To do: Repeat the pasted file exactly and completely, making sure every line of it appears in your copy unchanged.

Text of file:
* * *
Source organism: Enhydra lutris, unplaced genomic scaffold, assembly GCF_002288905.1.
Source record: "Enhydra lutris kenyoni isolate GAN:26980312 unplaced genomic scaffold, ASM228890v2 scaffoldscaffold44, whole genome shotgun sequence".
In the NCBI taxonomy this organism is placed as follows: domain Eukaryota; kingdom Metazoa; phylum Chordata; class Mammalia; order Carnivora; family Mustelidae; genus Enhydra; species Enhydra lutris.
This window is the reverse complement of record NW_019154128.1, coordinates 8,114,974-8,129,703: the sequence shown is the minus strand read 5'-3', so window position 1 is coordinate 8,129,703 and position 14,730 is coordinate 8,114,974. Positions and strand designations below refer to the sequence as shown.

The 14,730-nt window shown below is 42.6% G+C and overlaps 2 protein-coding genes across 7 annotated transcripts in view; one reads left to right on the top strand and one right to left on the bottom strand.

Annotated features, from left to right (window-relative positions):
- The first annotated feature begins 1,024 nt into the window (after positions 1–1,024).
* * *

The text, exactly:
Source organism: Enhydra lutris, unplaced genomic scaffold, assembly GCF_002288905.1.
Source record: "Enhydra lutris kenyoni isolate GAN:26980312 unplaced genomic scaffold, ASM228890v2 scaffoldscaffold44, whole genome shotgun sequence".
In the NCBI taxonomy this organism is placed as follows: domain Eukaryota; kingdom Metazoa; phylum Chordata; class Mammalia; order Carnivora; family Mustelidae; genus Enhydra; species Enhydra lutris.
This window is the reverse complement of record NW_019154128.1, coordinates 8,114,974-8,129,703: the sequence shown is the minus strand read 5'-3', so window position 1 is coordinate 8,129,703 and position 14,730 is coordinate 8,114,974. Positions and strand designations below refer to the sequence as shown.

The 14,730-nt window shown below is 42.6% G+C and overlaps 2 protein-coding genes across 7 annotated transcripts in view; one reads left to right on the top strand and one right to left on the bottom strand.

Annotated features, from left to right (window-relative positions):
- The first annotated feature begins 1,024 nt into the window (after positions 1–1,024).